This was a case report of a 6-year-old male child who was admitted to the Pediatrics Ward of Dr. Rajendra Prasad Government Medical College, Kangra, Himachal Pradesh, India. His chief complaints were fever, headache and altered sensorium. There was no prior history of travelling or swimming. However, the parents did give a history of the boy playing frequently with water stored in a cement tank used for varied purposes. On further probing it was found that this water was collected from a nearby diversion channel of water popularly called as "kuhl" in this area of Himachal Pradesh.

On general physical examination, the child was febrile (102°F), conscious, well-oriented and responding to verbal commands. Examination of central nervous system showed no involvement of cranial nerves, no focal deficits or seizures. On examination, neck rigidity was present and Kernig's and Brudzinki's signs could be illustrated. A provisional diagnosis of acute pyogenic meningitis was made and the patient started on ceftriaxone, mannitol and dexamethasone.

All laboratory investigations including complete hemogram and serum biochemistry were within limits except erythrocyte sedimentation rate, which was 70 mm in 1 st h. Rapid tests for human immunodeficiency virus 1 (HIV1) and HIV2 (Comb AIDS-RS, HIV 1+2 Immunoblot kit) were non-reactive. Weil felix test, Widal test and Mantoux test were also negative. Cerebrospinal fluid (CSF) was clear on gross examination, with cell count of 415 cells/mm 3 and predominance of neutrophils. Gram stain, Ziehl Neelsen and India ink staining did not reveal any significant findings. However, wet mount of CSF revealed amoeboid and flagellate forms of trophozoites. The size of amoeboid forms ranged from 20 to 40 μm in diameter with a single nucleus and a large, dense central nucleolus [Figure 1]. Few flagellate forms could also be seen, which were pear shaped and had two actively beating flagella [Figure 2]. The trophozoites showed active amoeboid motility and constantly changed shape and size. On Giemsa stain, both amoeboid and flagellate forms could be seen. The above findings were immediately conveyed to the pediatricians and diagnosis of PAM made and the boy started on revised treatment. Taking all aseptic precautions, the CSF was inoculated on 1.5% non-nutrient agar plates with a lawn culture of Escherichia coli. Plates were incubated at 37°C and checked microscopically daily (under × 10 and × 40) for clearing of the agar in thin tracks up to 15 days. However, no areas of clearing or plaques were obtained. A small portion of CSF was put in a tube containing 5ml of distilled water and incubated at 37°C. A wet preparation made from this after 3 h showed actively motile flagellate forms. Few drops of the remaining CSF were kept in a water bath at temperature of 42°C and trophozoites of Naegleria survived at this temperature. This differentiated pathogenic species from other non-pathogenic species of Naegleria. CSF culture for pyogenic organisms did not reveal any type of growth.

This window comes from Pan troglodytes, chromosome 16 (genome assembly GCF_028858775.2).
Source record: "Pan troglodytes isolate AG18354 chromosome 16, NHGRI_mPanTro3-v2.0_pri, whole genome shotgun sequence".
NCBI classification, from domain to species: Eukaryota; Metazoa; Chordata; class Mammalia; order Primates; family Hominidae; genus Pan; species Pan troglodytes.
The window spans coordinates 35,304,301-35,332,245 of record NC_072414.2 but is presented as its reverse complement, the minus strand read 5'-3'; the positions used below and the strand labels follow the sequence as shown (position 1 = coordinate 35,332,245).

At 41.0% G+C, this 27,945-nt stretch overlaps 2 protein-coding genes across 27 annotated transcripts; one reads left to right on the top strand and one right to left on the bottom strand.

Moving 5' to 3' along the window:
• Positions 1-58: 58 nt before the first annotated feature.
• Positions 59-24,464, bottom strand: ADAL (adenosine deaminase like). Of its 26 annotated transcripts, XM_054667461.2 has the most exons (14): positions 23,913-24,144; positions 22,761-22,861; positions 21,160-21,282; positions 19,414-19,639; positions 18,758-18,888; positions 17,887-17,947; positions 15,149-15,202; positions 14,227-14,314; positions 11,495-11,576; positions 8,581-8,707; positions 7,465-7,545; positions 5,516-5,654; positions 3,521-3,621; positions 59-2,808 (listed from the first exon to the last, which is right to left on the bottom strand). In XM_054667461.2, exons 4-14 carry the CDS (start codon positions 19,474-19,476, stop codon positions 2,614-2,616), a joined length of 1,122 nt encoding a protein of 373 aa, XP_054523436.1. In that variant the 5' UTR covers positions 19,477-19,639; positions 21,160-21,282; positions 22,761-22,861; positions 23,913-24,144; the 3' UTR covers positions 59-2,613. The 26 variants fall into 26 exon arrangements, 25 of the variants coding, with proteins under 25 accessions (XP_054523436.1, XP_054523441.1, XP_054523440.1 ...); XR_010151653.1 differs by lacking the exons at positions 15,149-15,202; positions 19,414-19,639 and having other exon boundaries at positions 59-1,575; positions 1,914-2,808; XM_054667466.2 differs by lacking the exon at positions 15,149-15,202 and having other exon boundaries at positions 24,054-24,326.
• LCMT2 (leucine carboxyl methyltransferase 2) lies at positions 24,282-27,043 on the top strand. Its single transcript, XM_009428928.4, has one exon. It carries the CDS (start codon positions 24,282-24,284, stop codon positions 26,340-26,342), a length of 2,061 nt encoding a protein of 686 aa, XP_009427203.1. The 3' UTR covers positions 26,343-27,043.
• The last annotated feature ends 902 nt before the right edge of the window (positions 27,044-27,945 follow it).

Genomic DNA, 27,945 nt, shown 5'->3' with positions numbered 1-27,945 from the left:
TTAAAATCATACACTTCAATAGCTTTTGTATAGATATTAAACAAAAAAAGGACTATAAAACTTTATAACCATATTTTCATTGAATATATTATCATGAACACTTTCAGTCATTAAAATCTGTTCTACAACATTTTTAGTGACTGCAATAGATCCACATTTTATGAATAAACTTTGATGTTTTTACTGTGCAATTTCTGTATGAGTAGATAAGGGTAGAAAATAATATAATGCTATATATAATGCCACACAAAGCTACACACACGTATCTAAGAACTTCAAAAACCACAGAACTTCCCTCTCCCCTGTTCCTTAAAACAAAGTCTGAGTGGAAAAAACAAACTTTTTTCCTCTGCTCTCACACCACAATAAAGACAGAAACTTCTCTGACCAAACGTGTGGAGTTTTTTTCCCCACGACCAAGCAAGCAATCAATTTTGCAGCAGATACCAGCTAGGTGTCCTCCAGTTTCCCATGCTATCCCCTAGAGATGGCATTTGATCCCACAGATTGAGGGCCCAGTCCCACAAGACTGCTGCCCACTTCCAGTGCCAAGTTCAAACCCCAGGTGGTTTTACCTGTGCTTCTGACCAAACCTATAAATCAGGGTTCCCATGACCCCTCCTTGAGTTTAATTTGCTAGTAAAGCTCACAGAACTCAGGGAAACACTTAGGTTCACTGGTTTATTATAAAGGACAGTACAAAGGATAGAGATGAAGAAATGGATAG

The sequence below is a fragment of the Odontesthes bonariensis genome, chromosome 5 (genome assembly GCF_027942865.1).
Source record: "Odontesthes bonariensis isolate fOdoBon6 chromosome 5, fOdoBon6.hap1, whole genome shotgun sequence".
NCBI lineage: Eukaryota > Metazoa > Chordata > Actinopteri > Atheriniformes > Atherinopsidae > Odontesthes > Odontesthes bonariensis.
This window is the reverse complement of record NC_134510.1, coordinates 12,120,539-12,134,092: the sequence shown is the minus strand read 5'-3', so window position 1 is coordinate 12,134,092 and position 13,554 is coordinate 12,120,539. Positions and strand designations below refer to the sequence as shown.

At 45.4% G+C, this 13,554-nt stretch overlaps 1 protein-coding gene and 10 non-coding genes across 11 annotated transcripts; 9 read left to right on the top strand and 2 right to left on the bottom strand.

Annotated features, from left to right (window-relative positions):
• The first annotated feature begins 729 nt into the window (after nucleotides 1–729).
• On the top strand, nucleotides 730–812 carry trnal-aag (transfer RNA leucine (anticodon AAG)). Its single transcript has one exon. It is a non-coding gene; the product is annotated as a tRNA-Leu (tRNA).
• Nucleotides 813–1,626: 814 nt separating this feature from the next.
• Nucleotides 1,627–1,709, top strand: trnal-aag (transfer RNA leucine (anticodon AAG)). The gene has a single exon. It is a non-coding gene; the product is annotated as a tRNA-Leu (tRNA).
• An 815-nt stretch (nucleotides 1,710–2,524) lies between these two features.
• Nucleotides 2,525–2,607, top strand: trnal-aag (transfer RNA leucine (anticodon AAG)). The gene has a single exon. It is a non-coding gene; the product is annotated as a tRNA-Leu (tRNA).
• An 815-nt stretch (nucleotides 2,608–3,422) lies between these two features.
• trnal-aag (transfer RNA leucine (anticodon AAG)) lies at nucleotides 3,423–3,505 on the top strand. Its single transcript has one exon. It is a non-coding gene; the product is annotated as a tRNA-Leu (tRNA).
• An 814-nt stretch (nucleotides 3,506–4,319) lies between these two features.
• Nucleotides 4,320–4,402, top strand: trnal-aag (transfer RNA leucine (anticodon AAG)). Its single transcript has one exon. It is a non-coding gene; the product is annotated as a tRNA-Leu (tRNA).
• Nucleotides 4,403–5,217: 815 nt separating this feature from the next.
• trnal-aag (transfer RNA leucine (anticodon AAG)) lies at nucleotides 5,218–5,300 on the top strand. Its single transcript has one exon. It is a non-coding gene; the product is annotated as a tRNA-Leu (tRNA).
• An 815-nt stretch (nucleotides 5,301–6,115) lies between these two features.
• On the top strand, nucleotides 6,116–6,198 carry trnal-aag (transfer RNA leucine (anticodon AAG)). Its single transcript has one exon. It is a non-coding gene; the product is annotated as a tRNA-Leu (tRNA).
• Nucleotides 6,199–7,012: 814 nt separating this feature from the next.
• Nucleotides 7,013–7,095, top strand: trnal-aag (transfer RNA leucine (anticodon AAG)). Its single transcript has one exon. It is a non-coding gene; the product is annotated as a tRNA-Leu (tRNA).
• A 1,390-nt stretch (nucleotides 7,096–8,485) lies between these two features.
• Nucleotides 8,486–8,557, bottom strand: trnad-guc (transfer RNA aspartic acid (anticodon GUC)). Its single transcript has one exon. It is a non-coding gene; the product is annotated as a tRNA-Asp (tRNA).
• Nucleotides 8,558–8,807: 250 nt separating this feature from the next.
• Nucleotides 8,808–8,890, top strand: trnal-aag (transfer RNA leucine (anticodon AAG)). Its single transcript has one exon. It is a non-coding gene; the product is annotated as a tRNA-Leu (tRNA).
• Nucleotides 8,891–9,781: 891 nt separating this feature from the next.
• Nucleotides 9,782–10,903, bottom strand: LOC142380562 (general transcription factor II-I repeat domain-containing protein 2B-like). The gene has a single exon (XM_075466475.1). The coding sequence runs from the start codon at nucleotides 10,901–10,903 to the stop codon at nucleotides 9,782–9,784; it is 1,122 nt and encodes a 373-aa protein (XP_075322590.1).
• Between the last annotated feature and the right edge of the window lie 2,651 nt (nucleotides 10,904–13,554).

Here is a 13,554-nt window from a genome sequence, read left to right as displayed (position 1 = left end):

Figure 1: Amoeboid trophozoites as seen in the cerebrospinal fluid (×40)

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Figure 2: Flagellated trophozoites in the cerebrospinal fl uid (×40)

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Subsequently, water of the "kuhl" from the stored tank was collected and transported to our laboratory. The water was centrifuged and its wet mount preparation showed actively motile trophozoites similar to the forms obtained from the CSF. Culture of this water sample on 1.5% nutrient agar was again not successful.